Learner’s CEEE helps teach personal finance

High school students from all three Delaware counties were recently represented at the Delaware Personal Finance Challenge (PFC) State Championships in Newark. they were invited by University of Delaware‘s Center for Economic Education and Entrepreneurship (CEEE) in Alfred Lerner College of Business and Economics, the event was sponsored bank of america, This year’s PFC was the first in-person competition organized by CEEE since the coronavirus pandemic began.

Nine teams from eight schools competed for the chance to win $500 per team member and teacher, and a chance to qualify for the national championship and an all-expenses-paid trip to New York City.

High schools that participate in PFC include St. Mark’s, Middletown, Odessa, two teams from Odyssey Charter, Smyrna, Newark Charter, Woodbridge and Apoquinimink. Each team consisted of four members. The challenge consisted of the first two rounds of testing students individually and three rounds of testing exercises collaboratively as a team for the third. Points for each round were calculated and a leaderboard updated on the results throughout the day. Between tests, Bank of America volunteers gave fun gifts during a trivia contest while scores were being tabulated. The students on each team who scored the most points during each of the first two rounds of testing were given the opportunity to select from a wall of cash envelopes, which were filled with monetary prizes, ranging from $5 to $20. was.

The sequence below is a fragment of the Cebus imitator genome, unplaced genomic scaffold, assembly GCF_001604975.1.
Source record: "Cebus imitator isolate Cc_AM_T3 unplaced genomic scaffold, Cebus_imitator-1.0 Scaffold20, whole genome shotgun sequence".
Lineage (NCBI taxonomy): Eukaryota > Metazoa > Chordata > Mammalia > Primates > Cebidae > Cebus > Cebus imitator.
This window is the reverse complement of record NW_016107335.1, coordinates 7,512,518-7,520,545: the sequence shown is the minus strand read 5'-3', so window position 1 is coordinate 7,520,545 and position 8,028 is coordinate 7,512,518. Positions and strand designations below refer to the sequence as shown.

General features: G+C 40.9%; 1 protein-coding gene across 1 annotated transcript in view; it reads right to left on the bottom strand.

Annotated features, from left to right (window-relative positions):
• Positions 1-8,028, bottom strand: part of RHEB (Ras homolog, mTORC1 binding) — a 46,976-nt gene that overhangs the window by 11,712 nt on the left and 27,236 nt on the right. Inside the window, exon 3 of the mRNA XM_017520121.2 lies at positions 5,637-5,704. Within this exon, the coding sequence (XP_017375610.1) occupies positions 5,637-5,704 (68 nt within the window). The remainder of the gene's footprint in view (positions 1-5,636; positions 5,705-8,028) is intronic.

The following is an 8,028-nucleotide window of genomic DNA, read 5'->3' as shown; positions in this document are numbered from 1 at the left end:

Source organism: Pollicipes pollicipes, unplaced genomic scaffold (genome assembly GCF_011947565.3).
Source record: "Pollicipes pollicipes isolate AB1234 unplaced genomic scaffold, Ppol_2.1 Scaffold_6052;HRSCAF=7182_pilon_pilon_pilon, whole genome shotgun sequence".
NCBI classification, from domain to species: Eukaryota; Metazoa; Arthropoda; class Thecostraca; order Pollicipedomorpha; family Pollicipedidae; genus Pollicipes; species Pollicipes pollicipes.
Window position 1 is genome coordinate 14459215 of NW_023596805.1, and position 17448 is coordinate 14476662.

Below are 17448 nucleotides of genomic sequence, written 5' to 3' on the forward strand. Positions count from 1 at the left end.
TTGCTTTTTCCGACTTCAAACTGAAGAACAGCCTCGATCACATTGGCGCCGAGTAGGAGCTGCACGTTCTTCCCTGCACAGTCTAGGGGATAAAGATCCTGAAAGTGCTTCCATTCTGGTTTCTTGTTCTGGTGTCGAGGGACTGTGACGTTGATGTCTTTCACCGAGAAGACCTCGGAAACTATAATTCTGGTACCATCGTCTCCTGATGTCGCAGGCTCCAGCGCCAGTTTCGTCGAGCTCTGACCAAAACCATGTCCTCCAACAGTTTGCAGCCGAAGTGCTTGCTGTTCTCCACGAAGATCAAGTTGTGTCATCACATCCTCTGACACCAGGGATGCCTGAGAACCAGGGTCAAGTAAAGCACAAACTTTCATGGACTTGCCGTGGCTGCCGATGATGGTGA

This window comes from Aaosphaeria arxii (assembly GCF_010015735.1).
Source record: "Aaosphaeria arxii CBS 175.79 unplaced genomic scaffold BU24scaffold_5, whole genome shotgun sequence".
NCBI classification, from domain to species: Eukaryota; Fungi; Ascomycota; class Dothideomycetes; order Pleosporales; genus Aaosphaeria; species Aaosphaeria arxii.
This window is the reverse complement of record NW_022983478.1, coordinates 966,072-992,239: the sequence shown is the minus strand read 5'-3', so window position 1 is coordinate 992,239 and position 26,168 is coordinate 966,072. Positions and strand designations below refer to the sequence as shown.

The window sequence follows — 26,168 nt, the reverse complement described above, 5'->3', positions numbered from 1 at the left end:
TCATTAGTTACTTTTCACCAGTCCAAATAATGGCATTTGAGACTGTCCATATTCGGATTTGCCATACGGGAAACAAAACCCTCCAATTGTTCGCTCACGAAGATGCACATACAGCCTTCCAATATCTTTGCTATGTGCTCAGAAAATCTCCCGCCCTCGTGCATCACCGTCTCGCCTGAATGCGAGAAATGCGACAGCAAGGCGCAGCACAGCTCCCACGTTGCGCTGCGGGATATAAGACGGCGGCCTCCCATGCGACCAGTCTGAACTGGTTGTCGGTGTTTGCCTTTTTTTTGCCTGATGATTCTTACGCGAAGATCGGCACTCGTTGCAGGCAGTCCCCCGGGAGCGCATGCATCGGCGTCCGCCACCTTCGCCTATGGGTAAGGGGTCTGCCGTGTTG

“PFC provides high school students with a fun, competitive experience in which they can build, demonstrate and be rewarded for their knowledge of prudent money management skills,” said Gail Colbert, CEEE personal finance coordinator. “Teams enjoy showcasing their expertise in the concepts of earning, spending, saving, investing, managing debt, and managing risk.”

Colbert said providing attractive opportunities to reinforce this learning makes it easier for teachers to implement personal finance education to meet Delaware’s financial literacy standards.

A group of students from the Personal Finance Club at the Newark Charter scored the most points after three rounds of challenges, also beating St. Mark’s High School students during the Quiz Bowl—a rapid-fire, battle of questions where the top two meet each other. Scoring teams square off in exciting, highly competitive buzzer rounds.